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“The very simple answer for teen-aged girls, to help reduce their vulnerability across the board, is to have them at school.”



Session - Maternal Health: Milestone Moments on the Path to Healthier Motherhood

Introductory Remarks:  Christy Turlington Burns, Founder of Every Mother Counts; Director/Producer, NO WOMAN, NO CRY


  • Gary Cohen, Executive Vice President, BD (Becton, Dickinson & Company) (Moderator)
  • Sarah Brown, Global Patron of White Ribbon Alliance for Safe Motherhood; President, PiggyBankKids; CEO, Office of Gordon and Sarah Brown
  • Dr. Naveen Rao, Lead, Merck for Mothers, Merck & Co.; Co-Chair, Maternal Health Pillar, MDG Health Alliance
  • Dr. Benjamin Schwartz, Senior Director for Health, CARE USA
  • Rhonda I. Zygocki, Executive Vice President, Policy and Planning, Chevron Corporation

Key points:  

  • There are solutions available to prevent 90 percent of maternal deaths, but the global community has not sufficiently prioritized getting these well-known, effective interventions in place.
  • Education is the number one factor influencing when women get married and start families. Keeping girls in school not only delays first birth among adolescents to a time when their bodies are more ready for motherhood, but also provides access to health education and a safer environment.
  • Targeted programs to decrease HIV infection from mother to child help bring women into the health system and reduce stigmas that may hinder healthier decision-making and outcomes for both men and women.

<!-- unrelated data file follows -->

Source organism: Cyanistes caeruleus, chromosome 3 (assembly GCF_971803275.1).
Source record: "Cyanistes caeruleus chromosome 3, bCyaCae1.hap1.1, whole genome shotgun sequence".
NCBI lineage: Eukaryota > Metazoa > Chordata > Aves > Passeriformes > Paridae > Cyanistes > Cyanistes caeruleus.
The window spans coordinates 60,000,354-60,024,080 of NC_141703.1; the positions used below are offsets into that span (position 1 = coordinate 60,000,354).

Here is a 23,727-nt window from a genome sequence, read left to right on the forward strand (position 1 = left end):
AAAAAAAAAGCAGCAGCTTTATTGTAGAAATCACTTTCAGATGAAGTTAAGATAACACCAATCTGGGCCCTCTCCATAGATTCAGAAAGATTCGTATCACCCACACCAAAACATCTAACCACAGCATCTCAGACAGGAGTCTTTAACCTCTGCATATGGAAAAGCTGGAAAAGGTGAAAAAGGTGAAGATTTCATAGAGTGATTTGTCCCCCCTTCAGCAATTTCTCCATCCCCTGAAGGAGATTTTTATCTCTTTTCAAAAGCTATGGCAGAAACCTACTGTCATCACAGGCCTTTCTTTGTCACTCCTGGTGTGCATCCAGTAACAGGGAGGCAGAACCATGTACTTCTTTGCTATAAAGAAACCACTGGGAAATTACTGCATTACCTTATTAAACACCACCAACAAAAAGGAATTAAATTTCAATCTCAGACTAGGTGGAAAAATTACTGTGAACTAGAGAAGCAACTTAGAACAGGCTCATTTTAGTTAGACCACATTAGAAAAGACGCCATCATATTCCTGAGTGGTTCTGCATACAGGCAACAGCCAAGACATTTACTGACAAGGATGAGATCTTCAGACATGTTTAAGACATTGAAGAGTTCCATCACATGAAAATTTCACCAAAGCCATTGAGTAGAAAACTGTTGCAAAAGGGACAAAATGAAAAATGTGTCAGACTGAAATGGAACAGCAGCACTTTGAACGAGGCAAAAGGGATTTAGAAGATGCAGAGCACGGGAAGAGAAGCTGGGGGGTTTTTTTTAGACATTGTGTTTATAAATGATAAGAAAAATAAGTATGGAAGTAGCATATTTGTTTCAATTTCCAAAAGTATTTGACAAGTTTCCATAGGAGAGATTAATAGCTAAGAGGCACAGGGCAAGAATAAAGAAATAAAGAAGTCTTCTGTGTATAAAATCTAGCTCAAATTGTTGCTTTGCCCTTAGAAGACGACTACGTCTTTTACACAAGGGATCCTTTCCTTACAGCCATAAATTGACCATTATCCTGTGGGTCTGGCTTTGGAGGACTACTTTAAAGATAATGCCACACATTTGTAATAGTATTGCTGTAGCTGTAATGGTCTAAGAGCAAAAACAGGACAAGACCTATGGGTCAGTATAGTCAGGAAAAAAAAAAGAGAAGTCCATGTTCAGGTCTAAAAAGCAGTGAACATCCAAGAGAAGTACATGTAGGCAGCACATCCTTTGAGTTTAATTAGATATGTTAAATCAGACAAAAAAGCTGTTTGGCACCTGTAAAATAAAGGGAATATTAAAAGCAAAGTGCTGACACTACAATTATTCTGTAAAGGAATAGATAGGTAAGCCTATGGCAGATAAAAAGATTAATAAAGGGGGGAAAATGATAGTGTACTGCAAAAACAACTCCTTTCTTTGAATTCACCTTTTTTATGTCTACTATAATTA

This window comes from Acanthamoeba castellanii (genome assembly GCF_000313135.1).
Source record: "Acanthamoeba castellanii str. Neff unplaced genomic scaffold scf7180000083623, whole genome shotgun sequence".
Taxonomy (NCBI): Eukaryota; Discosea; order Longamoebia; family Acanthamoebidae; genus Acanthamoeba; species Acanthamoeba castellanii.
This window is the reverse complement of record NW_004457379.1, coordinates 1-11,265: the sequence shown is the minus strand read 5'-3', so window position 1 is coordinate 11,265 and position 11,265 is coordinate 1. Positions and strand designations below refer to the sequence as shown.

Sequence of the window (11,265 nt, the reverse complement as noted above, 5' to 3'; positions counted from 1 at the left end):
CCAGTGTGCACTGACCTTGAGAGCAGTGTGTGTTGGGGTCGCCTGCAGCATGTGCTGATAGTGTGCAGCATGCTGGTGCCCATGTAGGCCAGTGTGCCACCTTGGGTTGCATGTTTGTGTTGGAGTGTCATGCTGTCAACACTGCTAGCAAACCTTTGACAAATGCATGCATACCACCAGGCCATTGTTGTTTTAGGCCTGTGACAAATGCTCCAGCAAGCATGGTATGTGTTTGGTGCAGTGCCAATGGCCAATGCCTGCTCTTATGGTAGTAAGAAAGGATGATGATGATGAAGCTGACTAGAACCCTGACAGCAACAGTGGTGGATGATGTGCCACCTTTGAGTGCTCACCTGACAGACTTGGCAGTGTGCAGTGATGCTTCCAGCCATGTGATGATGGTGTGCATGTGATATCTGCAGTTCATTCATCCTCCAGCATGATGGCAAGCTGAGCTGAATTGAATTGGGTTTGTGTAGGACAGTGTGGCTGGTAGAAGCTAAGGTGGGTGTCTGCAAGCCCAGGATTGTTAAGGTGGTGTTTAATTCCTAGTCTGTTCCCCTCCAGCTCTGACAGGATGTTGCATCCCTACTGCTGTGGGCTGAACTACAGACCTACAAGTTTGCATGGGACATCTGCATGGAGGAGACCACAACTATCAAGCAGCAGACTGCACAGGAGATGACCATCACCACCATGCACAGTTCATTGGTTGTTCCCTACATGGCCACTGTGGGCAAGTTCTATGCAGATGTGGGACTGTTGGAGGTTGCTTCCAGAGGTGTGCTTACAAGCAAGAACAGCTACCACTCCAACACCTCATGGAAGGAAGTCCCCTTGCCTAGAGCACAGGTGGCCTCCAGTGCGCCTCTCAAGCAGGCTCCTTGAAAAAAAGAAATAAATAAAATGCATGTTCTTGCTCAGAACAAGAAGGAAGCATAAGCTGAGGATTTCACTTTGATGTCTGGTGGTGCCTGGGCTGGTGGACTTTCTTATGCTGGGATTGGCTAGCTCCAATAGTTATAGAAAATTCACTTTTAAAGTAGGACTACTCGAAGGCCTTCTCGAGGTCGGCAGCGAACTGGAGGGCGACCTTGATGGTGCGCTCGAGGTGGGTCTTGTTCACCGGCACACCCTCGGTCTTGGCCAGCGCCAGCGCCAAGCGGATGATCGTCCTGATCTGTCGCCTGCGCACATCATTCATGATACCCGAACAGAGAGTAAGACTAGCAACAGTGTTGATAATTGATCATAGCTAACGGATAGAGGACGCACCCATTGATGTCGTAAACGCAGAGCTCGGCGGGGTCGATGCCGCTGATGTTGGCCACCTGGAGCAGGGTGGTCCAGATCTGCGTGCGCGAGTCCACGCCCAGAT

• A woman dying in childbirth is largely preventable with known interventions – but the “three delays” affecting births in low-resource settings make these mothers disproportionately vulnerable. More and better post-partum care also is needed to minimize unnecessary maternal deaths. 

Gary Cohen of BD noted that of all the Millennium Development Goals, MDG 5 – reducing maternal mortality – has seen the least progress. Ninety-nine percent of the 350,000 women who die during or after childbirth live in the developing world. Women in industrialized countries have a 1 in 304,000 chance of dying in childbirth. In sub-Saharan Africa, the odds are 1 in 31. Maternal mortality is the leading cause of death among women aged 15 to 19 in low-resource settings. And girls under the age of 15 are five times more likely to die while giving birth than women in their 20s.

Sarah Brown, Global Patron of White Ribbon Alliance for Safe Motherhood, said an important focus related to maternal deaths should be on keeping girls in school, which provides not just academic training but also health education, access to nutrition, and a safer environment that reduces exposure to the threats of sexual violence and child marriage. “The very simple answer for teen-aged girls, to help reduce their vulnerability across the board, is to have them at school.”